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Update | Trump National Doral Miami

Just in time for the WGC-Cadillac Championship, Messrs. Trump and Hanse have unveiled their beefed-up beast of a Blue Course

By: George Peper

Appeared in the Winter 2014 issue of LINKS.

Ordinarily, when a golf course gets a makeover, the only ones affected are those who play it on a regular basis, maybe two or three hundred people. But there’s almost nothing ordinary about the Blue Course at Doral and absolutely nothing ordinary about its new owner, Donald Trump. Enter the brand-new Blue Monster, a course that is about to impact hundreds of club members, thousands of resort guests, the game’s 70 best players, and a worldwide TV audience of millions. 

No matter which of those groups you fall into, brace yourself for a completely new experience, courtesy of Gil Hanse (with major input from The Donald). All but four holes have been changed, several of them dramatically, and none of them in a way that makes them easier.  

Where one year ago water came into play on six holes, now it’s a factor on 14, beginning at the first, a former pushover par five that now plays nearly 100 yards longer to a green perched perilously beside a pond. The next three greens also have been moved or reshaped and at the 3rd and 4th the greenside banks now slope more precipitously than ever toward water. Number 7 has morphed from a relatively benign hole to the toughest on the front nine, 472 yards to a narrow, raised target fronted by water.  

Two sectors of the course have seen major transformation, the first at holes 8 through 10. At the par-five 8th, the green was shifted nearly 100 yards to the left, creating a zigzag path from tee to green and bringing water into play much more than before. 

The par-three 9th also has been stiffened—it’s now nearly 220 yards from the tips, all of it over water—and Hanse gives Trump full credit for this change, saying, “he saw the positive chain reaction that could be created by moving the green to the right and creating an amphitheater with the 18th green.” Blessedly, no changes have been made to that formidable finisher except for the addition of a couple of palm trees at the edge of the lake: In all, more than 5,000 trees have been added to the course.

Trump needed to shift the 9th green to make room for a much needed larger practice range. The new range is triple its former size and equipped with floodlights that allow ball-beating at any hour. Another consequence of the range enlargement was an all-new 10th hole, now a massive dogleg of 608 yards with water all the way, similar to the 6th at Bay Hill.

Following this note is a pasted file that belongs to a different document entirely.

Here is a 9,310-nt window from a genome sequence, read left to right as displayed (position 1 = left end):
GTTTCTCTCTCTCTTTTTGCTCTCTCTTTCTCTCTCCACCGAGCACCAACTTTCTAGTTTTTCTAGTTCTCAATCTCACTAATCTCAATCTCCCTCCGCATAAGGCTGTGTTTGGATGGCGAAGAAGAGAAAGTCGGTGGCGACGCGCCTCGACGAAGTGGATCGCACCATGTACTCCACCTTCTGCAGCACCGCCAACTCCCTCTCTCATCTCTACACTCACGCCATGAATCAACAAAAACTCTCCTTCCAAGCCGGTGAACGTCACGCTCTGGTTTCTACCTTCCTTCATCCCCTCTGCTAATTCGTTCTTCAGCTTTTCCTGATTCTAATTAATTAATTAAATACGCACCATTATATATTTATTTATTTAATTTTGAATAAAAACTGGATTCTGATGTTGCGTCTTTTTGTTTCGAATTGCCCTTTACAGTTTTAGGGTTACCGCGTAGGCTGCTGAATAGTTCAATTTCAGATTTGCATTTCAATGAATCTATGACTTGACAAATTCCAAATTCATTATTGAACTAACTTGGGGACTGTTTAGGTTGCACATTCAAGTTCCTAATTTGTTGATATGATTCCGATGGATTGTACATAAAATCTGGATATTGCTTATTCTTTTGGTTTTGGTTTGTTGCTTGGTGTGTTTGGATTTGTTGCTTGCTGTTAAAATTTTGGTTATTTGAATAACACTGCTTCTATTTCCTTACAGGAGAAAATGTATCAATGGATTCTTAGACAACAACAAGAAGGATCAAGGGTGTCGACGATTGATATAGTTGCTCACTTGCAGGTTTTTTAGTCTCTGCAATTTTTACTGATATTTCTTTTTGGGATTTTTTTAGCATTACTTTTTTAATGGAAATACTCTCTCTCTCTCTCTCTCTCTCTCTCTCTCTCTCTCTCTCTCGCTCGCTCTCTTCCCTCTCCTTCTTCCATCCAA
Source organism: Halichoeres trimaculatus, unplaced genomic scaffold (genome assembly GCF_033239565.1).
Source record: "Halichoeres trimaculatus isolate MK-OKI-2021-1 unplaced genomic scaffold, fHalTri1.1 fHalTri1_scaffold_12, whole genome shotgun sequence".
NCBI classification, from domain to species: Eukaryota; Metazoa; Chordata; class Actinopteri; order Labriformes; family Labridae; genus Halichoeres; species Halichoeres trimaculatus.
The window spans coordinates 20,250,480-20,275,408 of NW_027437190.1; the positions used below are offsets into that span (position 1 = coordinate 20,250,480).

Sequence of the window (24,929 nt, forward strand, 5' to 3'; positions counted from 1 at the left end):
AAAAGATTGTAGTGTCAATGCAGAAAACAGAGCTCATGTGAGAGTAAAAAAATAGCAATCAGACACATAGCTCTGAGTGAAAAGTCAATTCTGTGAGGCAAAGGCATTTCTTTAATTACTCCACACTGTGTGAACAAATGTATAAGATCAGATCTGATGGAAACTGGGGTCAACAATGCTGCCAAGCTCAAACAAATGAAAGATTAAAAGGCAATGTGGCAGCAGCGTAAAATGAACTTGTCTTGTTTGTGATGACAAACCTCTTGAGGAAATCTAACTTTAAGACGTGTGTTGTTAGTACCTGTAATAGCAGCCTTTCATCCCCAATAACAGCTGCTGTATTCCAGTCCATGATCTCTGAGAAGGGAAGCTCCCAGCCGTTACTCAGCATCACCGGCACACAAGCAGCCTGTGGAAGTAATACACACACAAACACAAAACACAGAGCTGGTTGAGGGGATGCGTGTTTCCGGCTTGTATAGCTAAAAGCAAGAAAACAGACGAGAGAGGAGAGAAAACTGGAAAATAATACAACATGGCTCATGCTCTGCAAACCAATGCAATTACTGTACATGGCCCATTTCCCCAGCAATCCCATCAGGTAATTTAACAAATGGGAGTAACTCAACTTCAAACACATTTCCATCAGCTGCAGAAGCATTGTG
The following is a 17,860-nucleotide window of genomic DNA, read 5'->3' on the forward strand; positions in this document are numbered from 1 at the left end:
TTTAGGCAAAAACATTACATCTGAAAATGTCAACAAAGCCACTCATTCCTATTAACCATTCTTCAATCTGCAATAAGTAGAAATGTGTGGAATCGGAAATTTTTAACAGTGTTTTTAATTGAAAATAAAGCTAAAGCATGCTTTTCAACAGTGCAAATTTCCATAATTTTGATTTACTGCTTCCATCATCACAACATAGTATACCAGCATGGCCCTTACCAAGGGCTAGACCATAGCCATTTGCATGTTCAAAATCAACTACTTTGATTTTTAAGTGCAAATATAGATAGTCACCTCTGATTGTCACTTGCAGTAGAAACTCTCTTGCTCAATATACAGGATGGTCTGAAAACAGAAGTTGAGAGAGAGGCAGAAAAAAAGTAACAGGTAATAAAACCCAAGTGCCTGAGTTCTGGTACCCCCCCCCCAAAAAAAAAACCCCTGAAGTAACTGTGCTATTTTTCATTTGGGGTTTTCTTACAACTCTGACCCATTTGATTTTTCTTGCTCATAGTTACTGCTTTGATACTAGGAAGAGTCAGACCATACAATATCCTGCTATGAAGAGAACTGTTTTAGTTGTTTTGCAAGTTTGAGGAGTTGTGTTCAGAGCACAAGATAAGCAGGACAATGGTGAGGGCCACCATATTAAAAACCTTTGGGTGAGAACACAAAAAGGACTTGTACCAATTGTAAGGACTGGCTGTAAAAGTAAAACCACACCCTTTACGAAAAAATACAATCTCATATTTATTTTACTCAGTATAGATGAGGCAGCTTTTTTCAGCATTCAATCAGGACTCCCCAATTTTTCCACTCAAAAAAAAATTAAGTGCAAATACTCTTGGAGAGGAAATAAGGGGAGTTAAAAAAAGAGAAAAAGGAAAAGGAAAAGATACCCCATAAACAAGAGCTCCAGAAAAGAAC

The other major changes took place at 15 and 16, where a once nondescript par three has been converted to a charmer with a peninsula green, and a drivable par four is still drivable but now the assignment is 90 percent over water. Both holes should provide plenty of drama in the finale of the WGC-Cadillac Championship. 

The course stretches to just over 7,500 yards from the back tees, but the true test may be in the approach shots, as greenside banks have been steepened and many will be shaved for the pros—spin control will be a big issue, especially if the wind kicks up. Expect the winning score this year to be at least five strokes higher than the 20 under par it has averaged over the recent past. For tournament spectators, on the other hand, managing the course will be easier than ever as dredged earth from the new and enlarged water hazards was used to create mounds around tees and greens to give everyone a clear view. 

The changes to the Blue Monster are part of a $250 million transformation of Trump National Doral Miami (its new name) that also will include redesigns of the resort’s Red and Gold courses by Hanse and associate Jim Wagner, renovation of all 700 rooms and suites, and a new 80,000-square-foot clubhouse (twice the size of the old one). As of early January, the clubhouse was still a shell but several hundred construction workers were laboring virtually around the clock to have it ready by the first week in March when the pros arrive. 

Meanwhile, the Trump touches are everywhere: faux Florentine fountains, suites full of gilt and marble, 55-inch flat screens tuned to a reel of The Donald trumpeting the transformation, and rooms that thoughtfully offer an “aromaticpillow selection.” 

The menu at the poolside Cascades restaurant includes an Ivanka Salad that may be washed down with a glass of Trump Chardonnay. 

Of course, none of this comes at a bargain price. The green fee for the Blue Course is now $450 plus $50 for a caddie, while rooms begin at $315 a night.


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